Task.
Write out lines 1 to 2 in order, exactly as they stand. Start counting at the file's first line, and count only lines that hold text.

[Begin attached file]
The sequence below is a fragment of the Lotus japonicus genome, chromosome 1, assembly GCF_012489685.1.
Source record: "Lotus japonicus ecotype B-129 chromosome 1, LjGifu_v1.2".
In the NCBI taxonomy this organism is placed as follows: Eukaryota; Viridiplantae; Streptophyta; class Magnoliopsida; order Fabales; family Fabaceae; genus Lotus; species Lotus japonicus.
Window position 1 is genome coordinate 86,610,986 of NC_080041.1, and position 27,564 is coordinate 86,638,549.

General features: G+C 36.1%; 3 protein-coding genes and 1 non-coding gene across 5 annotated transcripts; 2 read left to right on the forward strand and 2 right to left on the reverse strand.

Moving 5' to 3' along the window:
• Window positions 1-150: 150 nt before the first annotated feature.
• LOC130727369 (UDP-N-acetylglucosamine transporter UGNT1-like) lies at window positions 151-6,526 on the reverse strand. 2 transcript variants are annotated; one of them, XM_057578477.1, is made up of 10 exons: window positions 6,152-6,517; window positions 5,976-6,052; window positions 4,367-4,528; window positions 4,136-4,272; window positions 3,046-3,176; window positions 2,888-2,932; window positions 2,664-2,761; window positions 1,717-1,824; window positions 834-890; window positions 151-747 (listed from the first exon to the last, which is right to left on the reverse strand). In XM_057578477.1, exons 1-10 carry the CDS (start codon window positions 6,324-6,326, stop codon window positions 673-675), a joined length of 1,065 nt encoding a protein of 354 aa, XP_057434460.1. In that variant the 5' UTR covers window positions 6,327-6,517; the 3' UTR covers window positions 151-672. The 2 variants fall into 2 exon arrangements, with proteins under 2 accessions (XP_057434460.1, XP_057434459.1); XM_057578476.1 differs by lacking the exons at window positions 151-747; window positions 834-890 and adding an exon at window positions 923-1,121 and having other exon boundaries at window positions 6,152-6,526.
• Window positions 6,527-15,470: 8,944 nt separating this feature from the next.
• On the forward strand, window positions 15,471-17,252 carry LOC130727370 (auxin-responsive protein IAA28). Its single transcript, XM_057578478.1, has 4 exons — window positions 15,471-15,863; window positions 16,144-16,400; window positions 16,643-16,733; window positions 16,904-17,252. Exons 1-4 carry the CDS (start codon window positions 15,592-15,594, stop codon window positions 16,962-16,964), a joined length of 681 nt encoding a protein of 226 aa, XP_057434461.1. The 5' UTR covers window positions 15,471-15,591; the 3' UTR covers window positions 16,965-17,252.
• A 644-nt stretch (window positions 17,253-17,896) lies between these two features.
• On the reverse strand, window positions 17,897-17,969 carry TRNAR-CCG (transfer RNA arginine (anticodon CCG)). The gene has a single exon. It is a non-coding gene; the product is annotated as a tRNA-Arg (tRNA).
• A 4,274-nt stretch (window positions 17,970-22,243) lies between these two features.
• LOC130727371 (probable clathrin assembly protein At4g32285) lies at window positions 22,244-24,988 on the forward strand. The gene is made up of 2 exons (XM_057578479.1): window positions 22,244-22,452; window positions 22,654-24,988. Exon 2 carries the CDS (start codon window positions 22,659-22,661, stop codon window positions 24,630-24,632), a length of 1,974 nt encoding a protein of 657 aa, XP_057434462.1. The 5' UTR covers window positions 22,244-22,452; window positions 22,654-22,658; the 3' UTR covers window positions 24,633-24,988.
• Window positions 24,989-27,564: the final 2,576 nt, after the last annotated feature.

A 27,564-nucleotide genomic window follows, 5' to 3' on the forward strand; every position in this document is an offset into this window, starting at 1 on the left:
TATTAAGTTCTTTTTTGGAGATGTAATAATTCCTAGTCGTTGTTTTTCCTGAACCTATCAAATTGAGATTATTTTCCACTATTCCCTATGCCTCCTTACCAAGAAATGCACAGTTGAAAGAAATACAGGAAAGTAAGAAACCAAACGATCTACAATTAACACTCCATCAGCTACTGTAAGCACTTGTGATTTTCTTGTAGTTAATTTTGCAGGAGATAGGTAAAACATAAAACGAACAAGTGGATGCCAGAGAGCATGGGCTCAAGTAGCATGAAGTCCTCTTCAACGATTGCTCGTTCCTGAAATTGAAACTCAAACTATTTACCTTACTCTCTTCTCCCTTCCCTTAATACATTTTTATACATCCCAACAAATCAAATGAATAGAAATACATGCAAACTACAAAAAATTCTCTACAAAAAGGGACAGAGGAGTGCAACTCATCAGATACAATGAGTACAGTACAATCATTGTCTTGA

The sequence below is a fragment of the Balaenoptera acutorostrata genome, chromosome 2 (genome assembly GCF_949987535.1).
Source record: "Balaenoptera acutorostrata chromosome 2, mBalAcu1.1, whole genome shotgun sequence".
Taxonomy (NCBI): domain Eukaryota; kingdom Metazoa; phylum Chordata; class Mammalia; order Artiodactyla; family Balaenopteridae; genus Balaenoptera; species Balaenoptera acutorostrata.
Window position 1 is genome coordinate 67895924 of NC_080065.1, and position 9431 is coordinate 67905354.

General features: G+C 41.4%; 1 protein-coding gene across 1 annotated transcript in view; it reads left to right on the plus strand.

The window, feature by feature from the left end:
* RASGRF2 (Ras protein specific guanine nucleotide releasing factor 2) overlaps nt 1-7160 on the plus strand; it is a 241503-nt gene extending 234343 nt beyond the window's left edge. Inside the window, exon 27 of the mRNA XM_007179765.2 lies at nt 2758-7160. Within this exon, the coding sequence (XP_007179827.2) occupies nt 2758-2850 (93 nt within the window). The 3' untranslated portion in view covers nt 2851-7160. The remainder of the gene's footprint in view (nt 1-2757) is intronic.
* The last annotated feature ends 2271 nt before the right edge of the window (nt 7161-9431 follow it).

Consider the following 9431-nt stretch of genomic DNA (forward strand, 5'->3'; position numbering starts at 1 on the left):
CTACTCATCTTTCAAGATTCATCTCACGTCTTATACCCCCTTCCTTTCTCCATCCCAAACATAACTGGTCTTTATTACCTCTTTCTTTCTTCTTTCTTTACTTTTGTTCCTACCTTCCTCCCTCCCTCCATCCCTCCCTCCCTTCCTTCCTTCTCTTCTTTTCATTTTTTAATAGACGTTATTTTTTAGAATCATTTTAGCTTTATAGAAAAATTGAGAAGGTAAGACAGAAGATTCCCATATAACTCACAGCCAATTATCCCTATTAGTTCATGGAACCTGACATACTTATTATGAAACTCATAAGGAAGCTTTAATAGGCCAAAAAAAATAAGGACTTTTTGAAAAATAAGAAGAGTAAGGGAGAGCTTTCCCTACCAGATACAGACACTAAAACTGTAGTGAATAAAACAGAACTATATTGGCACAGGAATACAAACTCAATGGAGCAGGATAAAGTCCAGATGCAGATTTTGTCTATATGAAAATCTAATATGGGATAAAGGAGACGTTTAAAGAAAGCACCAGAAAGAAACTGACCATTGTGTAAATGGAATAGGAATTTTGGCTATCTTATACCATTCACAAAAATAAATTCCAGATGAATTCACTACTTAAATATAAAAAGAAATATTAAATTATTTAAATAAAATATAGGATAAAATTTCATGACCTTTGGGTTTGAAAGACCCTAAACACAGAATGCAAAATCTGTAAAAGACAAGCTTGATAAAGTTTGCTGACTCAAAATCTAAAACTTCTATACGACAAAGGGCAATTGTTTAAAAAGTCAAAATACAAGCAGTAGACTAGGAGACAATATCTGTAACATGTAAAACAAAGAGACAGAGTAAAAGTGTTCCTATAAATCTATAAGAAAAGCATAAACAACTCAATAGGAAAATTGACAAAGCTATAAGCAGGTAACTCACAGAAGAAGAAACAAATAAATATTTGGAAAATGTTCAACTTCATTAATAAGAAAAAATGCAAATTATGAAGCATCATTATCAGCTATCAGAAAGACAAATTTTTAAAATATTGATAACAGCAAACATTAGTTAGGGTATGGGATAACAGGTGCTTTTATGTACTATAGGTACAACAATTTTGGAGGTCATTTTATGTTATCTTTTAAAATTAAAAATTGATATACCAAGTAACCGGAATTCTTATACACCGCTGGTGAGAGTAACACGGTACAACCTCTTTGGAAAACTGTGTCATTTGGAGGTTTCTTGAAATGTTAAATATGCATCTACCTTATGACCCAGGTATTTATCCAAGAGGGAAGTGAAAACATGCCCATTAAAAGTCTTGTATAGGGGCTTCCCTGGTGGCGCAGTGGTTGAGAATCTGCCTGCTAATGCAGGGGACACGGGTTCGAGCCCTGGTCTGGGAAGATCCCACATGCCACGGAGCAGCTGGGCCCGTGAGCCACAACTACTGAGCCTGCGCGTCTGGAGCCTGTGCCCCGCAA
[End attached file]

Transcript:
The sequence below is a fragment of the Lotus japonicus genome, chromosome 1, assembly GCF_012489685.1.
Source record: "Lotus japonicus ecotype B-129 chromosome 1, LjGifu_v1.2".